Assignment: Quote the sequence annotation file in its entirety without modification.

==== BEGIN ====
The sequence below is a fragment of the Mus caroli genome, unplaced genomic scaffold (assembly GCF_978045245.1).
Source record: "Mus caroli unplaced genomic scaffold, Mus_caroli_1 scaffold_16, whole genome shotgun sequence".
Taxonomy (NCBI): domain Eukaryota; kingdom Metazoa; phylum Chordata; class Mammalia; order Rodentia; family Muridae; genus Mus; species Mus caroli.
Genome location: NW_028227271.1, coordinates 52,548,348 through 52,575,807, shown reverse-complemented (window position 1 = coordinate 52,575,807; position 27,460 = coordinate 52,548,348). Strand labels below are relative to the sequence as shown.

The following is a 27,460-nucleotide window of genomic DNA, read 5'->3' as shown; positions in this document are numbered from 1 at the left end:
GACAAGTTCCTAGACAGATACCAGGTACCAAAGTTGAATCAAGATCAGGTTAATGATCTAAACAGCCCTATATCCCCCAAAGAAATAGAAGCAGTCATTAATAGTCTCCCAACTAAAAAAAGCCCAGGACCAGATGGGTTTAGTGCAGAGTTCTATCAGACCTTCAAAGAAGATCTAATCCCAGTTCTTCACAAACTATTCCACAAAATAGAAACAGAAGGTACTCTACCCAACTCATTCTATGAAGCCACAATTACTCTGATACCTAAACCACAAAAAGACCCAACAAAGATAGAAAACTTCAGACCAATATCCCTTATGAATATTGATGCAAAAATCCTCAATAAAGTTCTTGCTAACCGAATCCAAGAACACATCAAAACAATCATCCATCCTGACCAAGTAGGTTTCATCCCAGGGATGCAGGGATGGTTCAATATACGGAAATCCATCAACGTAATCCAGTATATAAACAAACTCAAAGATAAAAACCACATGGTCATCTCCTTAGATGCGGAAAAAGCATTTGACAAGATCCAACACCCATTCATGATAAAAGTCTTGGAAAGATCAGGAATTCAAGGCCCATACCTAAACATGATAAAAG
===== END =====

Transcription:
The sequence below is a fragment of the Mus caroli genome, unplaced genomic scaffold (assembly GCF_978045245.1).
Source record: "Mus caroli unplaced genomic scaffold, Mus_caroli_1 scaffold_16, whole genome shotgun sequence".
Taxonomy (NCBI): domain Eukaryota; kingdom Metazoa; phylum Chordata; class Mammalia; order Rodentia; family Muridae; genus Mus; species Mus caroli.
Genome location: NW_028227271.1, coordinates 52,548,348 through 52,575,807, shown reverse-complemented (window position 1 = coordinate 52,575,807; position 27,460 = coordinate 52,548,348). Strand labels below are relative to the sequence as shown.

The following is a 27,460-nucleotide window of genomic DNA, read 5'->3' as shown; positions in this document are numbered from 1 at the left end:
GACAAGTTCCTAGACAGATACCAGGTACCAAAGTTGAATCAAGATCAGGTTAATGATCTAAACAGCCCTATATCCCCCAAAGAAATAGAAGCAGTCATTAATAGTCTCCCAACTAAAAAAAGCCCAGGACCAGATGGGTTTAGTGCAGAGTTCTATCAGACCTTCAAAGAAGATCTAATCCCAGTTCTTCACAAACTATTCCACAAAATAGAAACAGAAGGTACTCTACCCAACTCATTCTATGAAGCCACAATTACTCTGATACCTAAACCACAAAAAGACCCAACAAAGATAGAAAACTTCAGACCAATATCCCTTATGAATATTGATGCAAAAATCCTCAATAAAGTTCTTGCTAACCGAATCCAAGAACACATCAAAACAATCATCCATCCTGACCAAGTAGGTTTCATCCCAGGGATGCAGGGATGGTTCAATATACGGAAATCCATCAACGTAATCCAGTATATAAACAAACTCAAAGATAAAAACCACATGGTCATCTCCTTAGATGCGGAAAAAGCATTTGACAAGATCCAACACCCATTCATGATAAAAGTCTTGGAAAGATCAGGAATTCAAGGCCCATACCTAAACATGATAAAAG